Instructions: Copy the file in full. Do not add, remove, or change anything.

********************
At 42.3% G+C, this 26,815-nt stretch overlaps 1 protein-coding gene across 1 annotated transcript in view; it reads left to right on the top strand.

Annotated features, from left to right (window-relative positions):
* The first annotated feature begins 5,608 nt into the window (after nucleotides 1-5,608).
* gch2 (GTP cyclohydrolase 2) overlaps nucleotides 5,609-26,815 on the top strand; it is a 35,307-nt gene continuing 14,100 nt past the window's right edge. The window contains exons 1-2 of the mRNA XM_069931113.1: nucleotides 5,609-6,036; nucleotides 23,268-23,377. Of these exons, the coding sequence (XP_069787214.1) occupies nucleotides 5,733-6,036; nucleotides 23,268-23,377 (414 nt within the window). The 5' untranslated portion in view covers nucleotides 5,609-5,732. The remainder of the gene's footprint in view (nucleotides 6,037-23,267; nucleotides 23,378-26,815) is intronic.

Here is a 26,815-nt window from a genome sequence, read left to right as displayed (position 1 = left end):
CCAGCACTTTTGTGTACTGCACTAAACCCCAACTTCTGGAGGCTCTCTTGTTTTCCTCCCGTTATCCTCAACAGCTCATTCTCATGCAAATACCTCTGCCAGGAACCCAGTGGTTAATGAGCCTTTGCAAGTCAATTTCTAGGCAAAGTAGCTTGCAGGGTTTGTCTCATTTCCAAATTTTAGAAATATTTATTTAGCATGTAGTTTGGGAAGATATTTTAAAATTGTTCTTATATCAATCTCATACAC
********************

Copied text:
At 42.3% G+C, this 26,815-nt stretch overlaps 1 protein-coding gene across 1 annotated transcript in view; it reads left to right on the top strand.

Annotated features, from left to right (window-relative positions):
* The first annotated feature begins 5,608 nt into the window (after nucleotides 1-5,608).
* gch2 (GTP cyclohydrolase 2) overlaps nucleotides 5,609-26,815 on the top strand; it is a 35,307-nt gene continuing 14,100 nt past the window's right edge. The window contains exons 1-2 of the mRNA XM_069931113.1: nucleotides 5,609-6,036; nucleotides 23,268-23,377. Of these exons, the coding sequence (XP_069787214.1) occupies nucleotides 5,733-6,036; nucleotides 23,268-23,377 (414 nt within the window). The 5' untranslated portion in view covers nucleotides 5,609-5,732. The remainder of the gene's footprint in view (nucleotides 6,037-23,267; nucleotides 23,378-26,815) is intronic.

Here is a 26,815-nt window from a genome sequence, read left to right as displayed (position 1 = left end):
CCAGCACTTTTGTGTACTGCACTAAACCCCAACTTCTGGAGGCTCTCTTGTTTTCCTCCCGTTATCCTCAACAGCTCATTCTCATGCAAATACCTCTGCCAGGAACCCAGTGGTTAATGAGCCTTTGCAAGTCAATTTCTAGGCAAAGTAGCTTGCAGGGTTTGTCTCATTTCCAAATTTTAGAAATATTTATTTAGCATGTAGTTTGGGAAGATATTTTAAAATTGTTCTTATATCAATCTCATACAC